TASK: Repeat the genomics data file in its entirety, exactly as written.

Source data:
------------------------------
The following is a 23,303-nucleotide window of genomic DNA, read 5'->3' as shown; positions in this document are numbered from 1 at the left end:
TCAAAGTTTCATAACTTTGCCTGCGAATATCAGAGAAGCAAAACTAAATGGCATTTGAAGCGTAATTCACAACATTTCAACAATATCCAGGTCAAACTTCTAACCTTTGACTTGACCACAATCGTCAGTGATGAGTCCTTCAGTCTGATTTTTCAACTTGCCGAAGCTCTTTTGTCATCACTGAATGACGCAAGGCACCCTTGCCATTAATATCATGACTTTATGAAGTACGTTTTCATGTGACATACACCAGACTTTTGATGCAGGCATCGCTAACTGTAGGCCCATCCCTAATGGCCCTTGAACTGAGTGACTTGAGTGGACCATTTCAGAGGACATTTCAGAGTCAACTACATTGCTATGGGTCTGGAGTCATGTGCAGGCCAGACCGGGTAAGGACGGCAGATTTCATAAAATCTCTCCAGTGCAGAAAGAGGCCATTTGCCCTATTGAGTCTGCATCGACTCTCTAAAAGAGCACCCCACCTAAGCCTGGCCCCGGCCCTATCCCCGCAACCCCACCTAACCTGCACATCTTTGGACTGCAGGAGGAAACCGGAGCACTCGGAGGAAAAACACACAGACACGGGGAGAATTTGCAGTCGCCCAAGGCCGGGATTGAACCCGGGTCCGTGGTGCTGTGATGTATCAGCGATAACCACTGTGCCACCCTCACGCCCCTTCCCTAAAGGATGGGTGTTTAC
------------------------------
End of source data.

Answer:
The following is a 23,303-nucleotide window of genomic DNA, read 5'->3' as shown; positions in this document are numbered from 1 at the left end:
TCAAAGTTTCATAACTTTGCCTGCGAATATCAGAGAAGCAAAACTAAATGGCATTTGAAGCGTAATTCACAACATTTCAACAATATCCAGGTCAAACTTCTAACCTTTGACTTGACCACAATCGTCAGTGATGAGTCCTTCAGTCTGATTTTTCAACTTGCCGAAGCTCTTTTGTCATCACTGAATGACGCAAGGCACCCTTGCCATTAATATCATGACTTTATGAAGTACGTTTTCATGTGACATACACCAGACTTTTGATGCAGGCATCGCTAACTGTAGGCCCATCCCTAATGGCCCTTGAACTGAGTGACTTGAGTGGACCATTTCAGAGGACATTTCAGAGTCAACTACATTGCTATGGGTCTGGAGTCATGTGCAGGCCAGACCGGGTAAGGACGGCAGATTTCATAAAATCTCTCCAGTGCAGAAAGAGGCCATTTGCCCTATTGAGTCTGCATCGACTCTCTAAAAGAGCACCCCACCTAAGCCTGGCCCCGGCCCTATCCCCGCAACCCCACCTAACCTGCACATCTTTGGACTGCAGGAGGAAACCGGAGCACTCGGAGGAAAAACACACAGACACGGGGAGAATTTGCAGTCGCCCAAGGCCGGGATTGAACCCGGGTCCGTGGTGCTGTGATGTATCAGCGATAACCACTGTGCCACCCTCACGCCCCTTCCCTAAAGGATGGGTGTTTAC